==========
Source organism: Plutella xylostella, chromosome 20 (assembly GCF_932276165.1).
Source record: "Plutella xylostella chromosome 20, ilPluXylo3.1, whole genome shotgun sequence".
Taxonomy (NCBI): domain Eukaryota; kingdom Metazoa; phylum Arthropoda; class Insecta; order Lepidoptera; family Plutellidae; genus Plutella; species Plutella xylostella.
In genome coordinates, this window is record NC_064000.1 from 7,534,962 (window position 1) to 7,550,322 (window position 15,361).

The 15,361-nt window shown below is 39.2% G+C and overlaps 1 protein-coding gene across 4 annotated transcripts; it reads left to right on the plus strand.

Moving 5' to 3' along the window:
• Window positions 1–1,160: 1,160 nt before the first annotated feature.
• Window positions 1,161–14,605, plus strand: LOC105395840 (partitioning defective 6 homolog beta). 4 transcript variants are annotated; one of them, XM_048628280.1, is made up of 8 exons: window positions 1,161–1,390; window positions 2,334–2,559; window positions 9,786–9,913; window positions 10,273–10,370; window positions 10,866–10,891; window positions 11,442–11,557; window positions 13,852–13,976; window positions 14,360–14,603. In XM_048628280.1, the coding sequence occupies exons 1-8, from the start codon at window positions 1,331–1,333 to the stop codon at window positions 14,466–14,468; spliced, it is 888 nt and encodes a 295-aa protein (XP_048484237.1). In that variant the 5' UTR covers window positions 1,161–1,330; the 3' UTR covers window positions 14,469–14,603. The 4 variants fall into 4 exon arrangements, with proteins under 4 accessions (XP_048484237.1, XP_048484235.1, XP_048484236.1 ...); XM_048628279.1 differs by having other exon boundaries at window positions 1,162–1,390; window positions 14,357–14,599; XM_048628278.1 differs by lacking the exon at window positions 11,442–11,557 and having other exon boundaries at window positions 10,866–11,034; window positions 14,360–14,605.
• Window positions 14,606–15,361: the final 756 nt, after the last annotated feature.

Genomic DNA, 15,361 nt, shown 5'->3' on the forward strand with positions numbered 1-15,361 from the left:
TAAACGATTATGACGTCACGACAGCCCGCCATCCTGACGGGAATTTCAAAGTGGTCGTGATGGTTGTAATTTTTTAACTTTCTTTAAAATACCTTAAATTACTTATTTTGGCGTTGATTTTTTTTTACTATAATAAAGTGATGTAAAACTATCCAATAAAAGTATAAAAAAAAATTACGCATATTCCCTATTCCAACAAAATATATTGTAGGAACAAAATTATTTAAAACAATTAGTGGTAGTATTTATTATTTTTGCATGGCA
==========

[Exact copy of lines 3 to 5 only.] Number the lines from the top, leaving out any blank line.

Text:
Taxonomy (NCBI): domain Eukaryota; kingdom Metazoa; phylum Arthropoda; class Insecta; order Lepidoptera; family Plutellidae; genus Plutella; species Plutella xylostella.
In genome coordinates, this window is record NC_064000.1 from 7,534,962 (window position 1) to 7,550,322 (window position 15,361).

The 15,361-nt window shown below is 39.2% G+C and overlaps 1 protein-coding gene across 4 annotated transcripts; it reads left to right on the plus strand.